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Toledo, Ohio & Lake Erie

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Change - it has become the mantra of a new President and millions of Americans ready to embrace new ideas and different ways of doing things in the face of tough economic challenges.

 

Even before the 2008 Presidential election campaign kicked off, Cardinal Stritch High School President Fr. David Reinhart was pondering the idea that changes may be necessary to preserve the future of Catholic education in the Blessed Kateri Tekakwitha deanery.

He had watched enrollment go down at the schools, which included Toledo Sacred Heart, St. Thomas Aquinas, St. Jerome in Walbridge and Cardinal Stritch High School.

“We were seeing schools in Toledo and throughout the Midwest disappearing, due, I think to a combination of factors, including demographics, the economy, some religious apathy and stronger suburban public schools,” Fr. Reinhart said.

In the spring of 2007, he took his concerns to the pastors in the deanery, including those parishes without schools - Bono Our Lady of Mount Carmel, Oregon St. Ignatius, Toledo Good Shepherd, Toledo St. Michael and Toledo St. Stephen.

“The idea of change is scary, but the trend was clear. These men were wise enough to know they were not immune to facing the same realities, even if they were on relatively good footing at the time,” Fr. Reinhart said.

A committee of community members, chosen for their expertise and commitment to Catholic education, was formed to look at how to move forward.

“We agreed to consider all sorts of educational models. Everything was fair - we were not going to be afraid of anything,” Fr. Reinhart said.

The committee met every Sunday for nearly nine months. “Ultimately the recommendation was to form a board with authority and with representation,” he said. “And we needed the bishop to bless it so that it could have actual governing powers.”

The governance board, comprised of the pastors and parish representatives, would oversee what would eventually become known as the Kateri Catholic School System.

The board set a mission - to create a sustainable school system offering world-class Catholic education, with each student achieving at his or her highest academic level. Over the next months, board members considered various educational models. Town hall meetings were held to gather the opinions of parents and members of the community. Prayer was also a key component in the decision-making process, Fr. Reinhart said. “From the outset, we said we were going to do this according to God’s will.  “It’s God’s school,” he said. “I firmly believe he wants it to exist - maybe differently.”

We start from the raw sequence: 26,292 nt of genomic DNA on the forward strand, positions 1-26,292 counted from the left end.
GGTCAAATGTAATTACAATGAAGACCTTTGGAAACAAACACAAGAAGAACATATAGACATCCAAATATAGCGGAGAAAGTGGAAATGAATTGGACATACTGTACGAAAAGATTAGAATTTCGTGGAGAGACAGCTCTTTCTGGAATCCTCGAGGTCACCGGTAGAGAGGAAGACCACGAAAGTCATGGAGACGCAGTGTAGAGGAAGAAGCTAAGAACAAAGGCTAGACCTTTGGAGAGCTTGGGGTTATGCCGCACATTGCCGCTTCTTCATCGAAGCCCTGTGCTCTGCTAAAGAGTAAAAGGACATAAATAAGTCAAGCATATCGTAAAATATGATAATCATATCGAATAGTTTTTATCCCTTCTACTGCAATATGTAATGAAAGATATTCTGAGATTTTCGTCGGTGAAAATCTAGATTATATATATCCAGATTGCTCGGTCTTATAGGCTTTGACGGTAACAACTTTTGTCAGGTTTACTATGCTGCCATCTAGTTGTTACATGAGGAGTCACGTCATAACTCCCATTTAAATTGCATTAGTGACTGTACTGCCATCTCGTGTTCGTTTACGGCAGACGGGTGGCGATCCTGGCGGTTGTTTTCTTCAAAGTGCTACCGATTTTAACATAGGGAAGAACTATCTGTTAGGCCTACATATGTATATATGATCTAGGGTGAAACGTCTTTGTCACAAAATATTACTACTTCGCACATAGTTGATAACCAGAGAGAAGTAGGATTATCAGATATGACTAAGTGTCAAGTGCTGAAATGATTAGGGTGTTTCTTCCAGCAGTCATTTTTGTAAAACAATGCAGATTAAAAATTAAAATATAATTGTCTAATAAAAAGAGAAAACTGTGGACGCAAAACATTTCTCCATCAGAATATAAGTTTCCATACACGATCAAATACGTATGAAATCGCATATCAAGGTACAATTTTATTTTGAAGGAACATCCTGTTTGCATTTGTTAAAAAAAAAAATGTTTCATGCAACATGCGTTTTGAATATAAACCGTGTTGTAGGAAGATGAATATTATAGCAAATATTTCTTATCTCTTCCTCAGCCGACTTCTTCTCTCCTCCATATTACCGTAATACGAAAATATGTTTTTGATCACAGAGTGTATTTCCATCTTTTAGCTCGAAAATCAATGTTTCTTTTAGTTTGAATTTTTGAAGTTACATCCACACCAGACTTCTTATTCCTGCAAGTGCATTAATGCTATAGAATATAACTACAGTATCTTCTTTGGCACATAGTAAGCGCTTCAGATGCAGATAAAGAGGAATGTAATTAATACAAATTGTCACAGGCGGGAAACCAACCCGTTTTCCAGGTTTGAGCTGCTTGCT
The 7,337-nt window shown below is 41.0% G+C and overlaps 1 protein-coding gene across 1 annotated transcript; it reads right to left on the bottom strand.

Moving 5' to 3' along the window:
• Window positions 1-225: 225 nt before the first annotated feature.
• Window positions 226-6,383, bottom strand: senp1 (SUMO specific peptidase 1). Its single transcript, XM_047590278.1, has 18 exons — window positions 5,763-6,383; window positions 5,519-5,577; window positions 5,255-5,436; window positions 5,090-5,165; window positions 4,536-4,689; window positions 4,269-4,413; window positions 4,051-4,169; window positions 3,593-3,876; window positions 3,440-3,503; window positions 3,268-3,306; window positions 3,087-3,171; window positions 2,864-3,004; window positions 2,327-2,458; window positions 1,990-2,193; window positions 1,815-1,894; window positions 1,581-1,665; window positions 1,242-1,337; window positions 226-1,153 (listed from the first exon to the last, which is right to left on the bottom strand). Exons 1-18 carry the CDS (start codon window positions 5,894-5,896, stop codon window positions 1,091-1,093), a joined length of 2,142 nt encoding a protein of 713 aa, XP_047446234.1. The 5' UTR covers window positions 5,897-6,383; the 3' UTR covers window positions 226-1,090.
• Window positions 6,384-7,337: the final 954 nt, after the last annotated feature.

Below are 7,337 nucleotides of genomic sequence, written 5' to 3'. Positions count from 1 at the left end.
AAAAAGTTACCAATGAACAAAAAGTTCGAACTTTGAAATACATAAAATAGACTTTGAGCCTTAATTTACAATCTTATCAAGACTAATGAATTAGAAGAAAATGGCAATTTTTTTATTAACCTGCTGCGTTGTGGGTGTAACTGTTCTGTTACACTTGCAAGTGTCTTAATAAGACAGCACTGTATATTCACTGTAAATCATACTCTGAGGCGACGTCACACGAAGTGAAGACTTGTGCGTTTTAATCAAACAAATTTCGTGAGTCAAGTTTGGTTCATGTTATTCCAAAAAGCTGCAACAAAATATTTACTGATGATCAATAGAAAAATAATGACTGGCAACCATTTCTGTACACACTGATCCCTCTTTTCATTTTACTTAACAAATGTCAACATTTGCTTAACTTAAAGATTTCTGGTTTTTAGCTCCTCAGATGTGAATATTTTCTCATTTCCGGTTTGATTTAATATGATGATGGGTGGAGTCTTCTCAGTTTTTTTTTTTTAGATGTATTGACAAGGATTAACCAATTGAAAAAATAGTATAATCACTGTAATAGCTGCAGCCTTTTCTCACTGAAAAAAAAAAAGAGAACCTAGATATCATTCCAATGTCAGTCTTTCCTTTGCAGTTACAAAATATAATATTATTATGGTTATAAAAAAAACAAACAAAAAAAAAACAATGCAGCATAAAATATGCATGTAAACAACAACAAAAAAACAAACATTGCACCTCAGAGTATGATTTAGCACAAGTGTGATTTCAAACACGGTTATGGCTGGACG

A long-range vision
“Ultimately we decided to take to the community a long-range vision that said K-12 education would be provided on one campus, which we felt had both cost and educational advantages,” Fr. Reinhart said.

The plan was announced to a crowd of more than 200 concerned parents, educators, school staff members and students at a meeting at Cardinal Stritch Dec. 2.

Phase one calls for Sacred Heart campus to close at the end of this school year. Students in grades pre-kindergarten through five will attend Kateri Catholic Academy either at the Walbridge Campus (formerly St. Jerome School) or the Toledo Campus (formerly St. Thomas Aquinas). Parents whose children attended Sacred Heart have the option of choosing which campus their children would attend.

Students in grades six through eight will attend middle school at the Kateri Catholic Academy – Oregon Campus, which will be housed in a designated wing at Cardinal Stritch. Cardinal Stritch High School will retain its name.  Staff members from the four existing campuses were notified last month about the changes, which will eliminate about 20 full-time equivalent positions. Fr. Reinhart said teachers had the opportunity to reapply and interview for positions that have more than one candidate. The plan also calls for a new academic curriculum.

“By combining resources in fewer buildings, students will have access to additional learning opportunities such as advanced classes and extra-curricular programs,” Fr. Reinhart said.

Fr. Reinhart said the reconfiguration is expected to save the Kateri Catholic School System $1 million in the first year.
Looking ahead

Though plans call for the elementary students to eventually move to the Oregon campus, the time frame is still being looked at, Fr. Reinhart said.

“What we have presented is the fastest possible progression,” he said. Feasibility studies to develop a plan for the future will be conducted during the 2009-2010 school year.

Open houses will be held at the Walbridge Campus March 15, 11 a.m.-2 p.m.; at the Toledo Campus March 15, noon to 3 p.m. and at the Kateri Catholic Academy Oregon Campus March 22, 11 a.m.-2 p.m.

“Catholic schools remain a great way to pass on the faith, a great environment for young people to learn and grow in,” Fr. Reinhart said. “I’m very excited about our future.”
For more information about the Kateri Catholic School System, visit www.katerischools.org.

 

 

 

 

 

 

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